EdelweissData is a data management infrastructure solution developed and provided by Edelweiss Connect. It can provide a repository where your data can be stored in a FAIR and safe way with high integrity and harmonisation. Specific to your needs we can develop computational tools such as observable notebooks and user friendly interfaces to easily manage your data and its analysis.
Computational characterisation tools which are based on the newest machine learning and artificial intelligence technologies. Thereby, we analyse your raw or processed data for your endpoint of interest and summarise the outcoming results for instance in detailed reports, graphs and heatmaps. We also integrate knowledge in knowledge graphs where the newly generated knowledge can be explored interactively.
With this we offer a characterisation workflow that covers all needs from the beginning of the assessment process throughout the end. One possible workflow is visualised in Figure 1, showing the procedure from template development and knowledge management over the experimental phase throughout the analysis of the experimental results.
Figure 1: Possible work flow for a characterization process at SaferWorldbyDesign as described above.
Furthermore, we provide a large variety of next generation in vitro and in silico technologies in collaboration with our partners. Those technologies include organ specific cell and tissue models such as the HepaRG cell model provided by Biopredic to conduct liver specific experiments or the multi organ on a chip model provided by TissUse with which compounds can be characterised in a multi organ in vitro environment. Also computational characterisation toolboxes such as the MultiCASE CASE Ultra toolbox developed by MultiCASE are implemented in our solutions. MultiCASE CASE Ultra is a toolbox with which compounds can be characterised in a QSAR approach against different endpoints such as skin irritation, skin sensitisation, endocrine disruption and much more. To explore the whole collection of services which we offer, please visit the «partners» section on this homepage.
To provide a good and user-friendly overview over our solutions, we collect our services in solution packages for specific organ endpoints such as skin, liver, kidney etc. which you can explore in the «solutions» part of this portal. Thereby, we can adapt our approaches and services to your specific needs and interests to always provide you with the best solution that serves you the best. If you are interested in taking advantage of our services, please feel free to reach out to us.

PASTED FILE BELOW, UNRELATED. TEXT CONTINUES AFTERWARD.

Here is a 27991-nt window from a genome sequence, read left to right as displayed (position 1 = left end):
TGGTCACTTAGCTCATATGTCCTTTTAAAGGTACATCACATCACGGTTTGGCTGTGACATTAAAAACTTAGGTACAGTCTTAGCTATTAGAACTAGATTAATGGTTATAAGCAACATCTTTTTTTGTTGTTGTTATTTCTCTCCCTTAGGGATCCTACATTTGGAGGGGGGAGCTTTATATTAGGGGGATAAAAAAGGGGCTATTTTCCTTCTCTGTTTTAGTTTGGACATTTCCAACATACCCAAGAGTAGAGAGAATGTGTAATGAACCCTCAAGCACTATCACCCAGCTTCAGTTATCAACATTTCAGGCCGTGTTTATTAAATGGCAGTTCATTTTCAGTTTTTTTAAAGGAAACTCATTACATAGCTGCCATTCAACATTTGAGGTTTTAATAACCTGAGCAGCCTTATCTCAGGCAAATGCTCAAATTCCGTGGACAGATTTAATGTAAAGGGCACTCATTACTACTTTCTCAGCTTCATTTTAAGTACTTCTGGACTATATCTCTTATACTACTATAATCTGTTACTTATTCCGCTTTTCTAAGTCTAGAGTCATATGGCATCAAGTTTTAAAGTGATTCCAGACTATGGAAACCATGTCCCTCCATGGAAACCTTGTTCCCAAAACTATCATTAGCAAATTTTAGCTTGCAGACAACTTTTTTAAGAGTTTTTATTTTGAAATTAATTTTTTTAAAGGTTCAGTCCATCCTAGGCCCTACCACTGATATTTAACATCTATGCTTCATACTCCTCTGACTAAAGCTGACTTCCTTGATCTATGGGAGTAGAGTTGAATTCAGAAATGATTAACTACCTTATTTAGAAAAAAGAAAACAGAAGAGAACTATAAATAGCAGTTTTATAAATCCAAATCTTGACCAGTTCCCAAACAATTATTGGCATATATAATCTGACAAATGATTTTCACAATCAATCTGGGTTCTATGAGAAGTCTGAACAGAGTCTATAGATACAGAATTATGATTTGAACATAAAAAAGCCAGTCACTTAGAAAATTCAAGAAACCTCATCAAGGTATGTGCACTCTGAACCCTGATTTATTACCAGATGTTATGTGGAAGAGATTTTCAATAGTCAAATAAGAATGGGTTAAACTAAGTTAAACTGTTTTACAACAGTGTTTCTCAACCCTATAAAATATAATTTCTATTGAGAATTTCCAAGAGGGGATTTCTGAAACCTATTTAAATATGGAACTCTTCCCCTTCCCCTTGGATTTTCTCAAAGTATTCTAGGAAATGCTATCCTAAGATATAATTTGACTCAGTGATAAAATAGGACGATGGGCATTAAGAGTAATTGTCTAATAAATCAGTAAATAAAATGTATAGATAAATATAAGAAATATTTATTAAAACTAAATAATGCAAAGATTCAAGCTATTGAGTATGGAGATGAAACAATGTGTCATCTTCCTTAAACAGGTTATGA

Edelweiss Connect (EwC) - as the provider of this SaferWorldbyDesign platform - offers the expertise and experience to initiate, coordinate and manage large collaborative research projects, with partners from industry, government, and academia. Our goal is to incubate high-impact products, services, and solutions at the forefront of innovation, with sustainability and responsibility.
Defined Approaches (DA) and Integrated Approaches to Testing and Assessment (IATA) which are defined and controlled by authorities are key to ensure comparable and valuable characterisation results during the risk assessment process for test compounds to ensure their integrity, trust and validity. Therefore, the assessment processes at SaferWorldbyDesign are based on such guidelines. One example is SaferSkin where the OECD has elaborated detailed procedures1 which have to be followed to characterise compounds in concern of their potential to induce skin sensitisation and which we have implemented in our assessment process. For characterising compounds as part of the risk assessment process, the following guidelines are important:
- The OECD Guidelines for the Testing of Chemicals
- The OECD series on testing and assessment
- United States Environmental Protection Agency (EPA) Science Policy Council Handbook on Risk Characterization
(1) OECD. Guideline No. 497: Defined Approaches on Skin Sensitisation; OECD Guidelines for the Testing of Chemicals, Section 4; OECD, 2021. https://doi.org/10.1787/b92879a4-en.